To Mercenary, Or Not To Mercenary
by Leonard Benton
This article was originally published on 06OCT14 and was recently updated to reflect recent developments.
Bill O’Reilly is not exactly a military genius and he was widely panned for his statement about setting up a mercenary anti-terror organization. While O’Reilly is the wrong person to advocate something like this, it does not mean it is a bad idea or that it would be ineffective.
In the 90’s several private military companies, such as Executive Outcomes, had great success operating in Africa fighting various warlords and protecting business interests. That particular group even pushed for legislation to regulate private miltiary companies (PMCs) in order to have a bit of legitimacy. And they were highly effective at rooting out and destroying their opponents.
That makes sense when the only rule is to win and you can destroy your enemy with enthusiasm and get a paycheck at the end, it makes for a motivated organization. Whether you call them private military companies or mercenaries it makes no difference. They are effective but they are a double edged sword. They work but they are very difficult to control. History teaches us that when PMCs get out of control, governments fall.
In a world increasingly gripped by terrorism with various groups operating with relative impunity in the Middle East and other places, how exactly do we deal with them? We have three choices. We can do nothing and allow those groups to do as they will, we can employ our own military forces to deal with the threats, or we can employ mercenaries. Doing nothing did not work so well for the current administration and while we are now dropping bombs on Syria, the administration still will not commit to troops in active engagement. They want someone else to do it and fail to understand that they are only enabling our enemy instead of crushing them.
Enter the possibility of the mercenary company.
The detractors are many. A PMC would be difficult to control. Who would have oversight, catch the blame, pay the bills, be responsible for atrocities (there would be some either claimed or legitimate), prosecute the offenders, and reap the reward for success? Even with current organizations such as Academi (Formerly known as Blackwater) you have the potential for a public relations disaster as the deaths of 17 civilians in Iraq can attest. Was it a setup? I was not there and I for one do not trust the Iraqi government or police to tie their shoes much less properly relate an accurate report of a chaotic scene.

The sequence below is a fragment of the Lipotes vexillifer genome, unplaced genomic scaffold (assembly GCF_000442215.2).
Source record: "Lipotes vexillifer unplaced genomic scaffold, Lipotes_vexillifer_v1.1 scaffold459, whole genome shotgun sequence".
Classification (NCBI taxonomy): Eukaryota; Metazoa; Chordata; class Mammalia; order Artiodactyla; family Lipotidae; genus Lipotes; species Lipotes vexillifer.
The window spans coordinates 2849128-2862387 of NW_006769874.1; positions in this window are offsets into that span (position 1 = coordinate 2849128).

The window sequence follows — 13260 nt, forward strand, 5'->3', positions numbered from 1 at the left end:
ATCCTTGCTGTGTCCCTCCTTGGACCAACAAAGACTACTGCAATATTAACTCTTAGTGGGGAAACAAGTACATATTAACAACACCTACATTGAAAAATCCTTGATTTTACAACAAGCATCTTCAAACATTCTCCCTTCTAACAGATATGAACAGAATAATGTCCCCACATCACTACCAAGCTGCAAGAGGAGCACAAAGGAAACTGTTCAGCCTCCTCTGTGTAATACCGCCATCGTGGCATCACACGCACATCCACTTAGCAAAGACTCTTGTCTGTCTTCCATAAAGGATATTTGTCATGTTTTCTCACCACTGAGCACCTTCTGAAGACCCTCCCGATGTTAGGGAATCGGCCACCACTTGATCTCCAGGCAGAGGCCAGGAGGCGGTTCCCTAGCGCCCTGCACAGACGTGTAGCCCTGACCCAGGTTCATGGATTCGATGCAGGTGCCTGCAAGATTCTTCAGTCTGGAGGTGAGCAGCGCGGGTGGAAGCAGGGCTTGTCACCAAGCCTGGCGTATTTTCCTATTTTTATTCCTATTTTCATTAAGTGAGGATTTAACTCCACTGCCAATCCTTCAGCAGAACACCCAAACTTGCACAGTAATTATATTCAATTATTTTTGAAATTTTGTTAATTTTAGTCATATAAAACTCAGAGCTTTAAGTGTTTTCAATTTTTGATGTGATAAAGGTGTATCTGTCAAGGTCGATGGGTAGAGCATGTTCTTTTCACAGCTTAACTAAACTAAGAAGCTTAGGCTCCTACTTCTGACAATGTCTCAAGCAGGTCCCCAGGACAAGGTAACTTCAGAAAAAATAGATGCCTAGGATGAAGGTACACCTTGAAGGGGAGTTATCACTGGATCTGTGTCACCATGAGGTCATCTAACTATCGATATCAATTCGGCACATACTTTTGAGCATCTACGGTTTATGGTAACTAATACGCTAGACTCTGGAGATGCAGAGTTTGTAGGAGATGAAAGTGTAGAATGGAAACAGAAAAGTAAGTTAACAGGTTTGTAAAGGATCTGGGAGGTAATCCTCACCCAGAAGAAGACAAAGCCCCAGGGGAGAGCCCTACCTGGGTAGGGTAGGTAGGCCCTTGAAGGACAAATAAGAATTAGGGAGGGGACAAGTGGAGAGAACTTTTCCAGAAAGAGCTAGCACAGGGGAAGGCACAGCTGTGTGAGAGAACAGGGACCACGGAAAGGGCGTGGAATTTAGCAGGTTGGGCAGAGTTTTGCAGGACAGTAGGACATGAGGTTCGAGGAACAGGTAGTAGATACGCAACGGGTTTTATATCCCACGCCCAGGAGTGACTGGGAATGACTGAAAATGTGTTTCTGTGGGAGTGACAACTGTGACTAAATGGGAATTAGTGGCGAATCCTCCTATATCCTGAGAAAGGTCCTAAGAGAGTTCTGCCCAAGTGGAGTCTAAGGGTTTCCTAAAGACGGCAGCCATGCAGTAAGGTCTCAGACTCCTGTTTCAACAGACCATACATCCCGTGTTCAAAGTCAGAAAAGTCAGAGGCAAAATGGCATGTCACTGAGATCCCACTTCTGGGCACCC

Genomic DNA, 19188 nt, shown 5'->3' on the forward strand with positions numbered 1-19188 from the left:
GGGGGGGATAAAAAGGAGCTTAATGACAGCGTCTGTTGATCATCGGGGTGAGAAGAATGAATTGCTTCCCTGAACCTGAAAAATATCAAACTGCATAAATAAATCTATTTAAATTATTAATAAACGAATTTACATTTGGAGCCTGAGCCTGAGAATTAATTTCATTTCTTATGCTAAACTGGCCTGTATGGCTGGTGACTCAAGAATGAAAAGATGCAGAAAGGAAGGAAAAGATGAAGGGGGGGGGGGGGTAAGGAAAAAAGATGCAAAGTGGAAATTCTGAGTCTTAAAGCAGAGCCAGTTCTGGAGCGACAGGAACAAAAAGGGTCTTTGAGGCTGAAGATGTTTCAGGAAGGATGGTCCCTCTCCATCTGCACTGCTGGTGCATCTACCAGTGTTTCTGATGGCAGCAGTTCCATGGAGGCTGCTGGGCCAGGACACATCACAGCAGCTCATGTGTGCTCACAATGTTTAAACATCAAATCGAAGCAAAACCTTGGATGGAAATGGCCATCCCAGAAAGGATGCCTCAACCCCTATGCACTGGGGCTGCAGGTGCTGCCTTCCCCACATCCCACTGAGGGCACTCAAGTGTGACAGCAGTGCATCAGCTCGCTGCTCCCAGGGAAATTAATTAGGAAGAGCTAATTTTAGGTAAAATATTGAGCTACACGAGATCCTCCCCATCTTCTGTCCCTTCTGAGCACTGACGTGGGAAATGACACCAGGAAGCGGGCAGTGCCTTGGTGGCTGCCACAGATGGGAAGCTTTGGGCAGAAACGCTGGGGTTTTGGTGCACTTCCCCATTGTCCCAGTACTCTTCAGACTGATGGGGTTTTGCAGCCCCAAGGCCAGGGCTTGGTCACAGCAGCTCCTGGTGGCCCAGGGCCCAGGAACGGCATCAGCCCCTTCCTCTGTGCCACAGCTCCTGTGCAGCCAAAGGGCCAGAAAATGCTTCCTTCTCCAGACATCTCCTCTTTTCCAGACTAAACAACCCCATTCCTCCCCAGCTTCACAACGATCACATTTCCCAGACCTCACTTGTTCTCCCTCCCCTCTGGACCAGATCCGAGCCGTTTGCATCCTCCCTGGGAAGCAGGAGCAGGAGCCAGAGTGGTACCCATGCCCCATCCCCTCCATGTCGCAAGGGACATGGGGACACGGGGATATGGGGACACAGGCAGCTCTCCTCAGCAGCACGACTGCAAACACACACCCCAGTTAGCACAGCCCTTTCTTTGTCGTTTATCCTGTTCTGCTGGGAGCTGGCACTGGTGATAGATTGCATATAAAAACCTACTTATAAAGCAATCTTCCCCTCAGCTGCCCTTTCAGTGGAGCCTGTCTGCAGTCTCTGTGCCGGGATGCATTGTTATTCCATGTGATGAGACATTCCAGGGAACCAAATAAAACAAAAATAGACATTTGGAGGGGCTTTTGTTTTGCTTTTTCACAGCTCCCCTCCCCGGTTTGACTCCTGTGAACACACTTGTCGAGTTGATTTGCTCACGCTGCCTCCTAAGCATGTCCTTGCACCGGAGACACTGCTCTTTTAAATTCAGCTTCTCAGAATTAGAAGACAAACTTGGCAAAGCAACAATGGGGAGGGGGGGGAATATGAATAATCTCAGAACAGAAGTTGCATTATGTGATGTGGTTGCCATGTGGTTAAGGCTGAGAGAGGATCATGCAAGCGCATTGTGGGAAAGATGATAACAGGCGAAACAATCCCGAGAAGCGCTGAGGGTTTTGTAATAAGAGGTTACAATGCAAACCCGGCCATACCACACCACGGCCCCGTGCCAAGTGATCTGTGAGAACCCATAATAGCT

Do I give Blackwater a pass? No, because on more than one occasion I saw their operations and their personnel and they gave me the impression of arrogance barely under control. While this attitude may not be representative of everyone in the company, all it takes is one loose cannon to create an incident.
(Editor’s Note: In December of 2019, Blackwater published an intriguing ad in Recoil Magazine stating simply, “We Are Coming.” Are we about to see Blackwater 2.0?)
Utilizing mercenaries requires us to make a decision. How much do we care about how the mission is accomplished versus the requirement to accomplish the mission? The United States Military has taken quite a few casualties in situations where the benefit of the doubt was given to the enemy. A mercenary unit is not going to give the enemy that benefit. They will shoot first and leave the questions for graves registration.
The United States Military is a disciplined organization that is also self reporting. It is part of the training and the obligation of duty and honor to inform the chain of command when something occurs that needs investigating. By and large this system works and it gives both accountability and integrity. A mercenary unit is not going to do that. They may abide by the rules but when it comes down to it, they will choose themselves over anyone else and it is hard to blame them. They might have the best of intentions but in the end, they are there for the money and there is no pension for their old age if they screw up.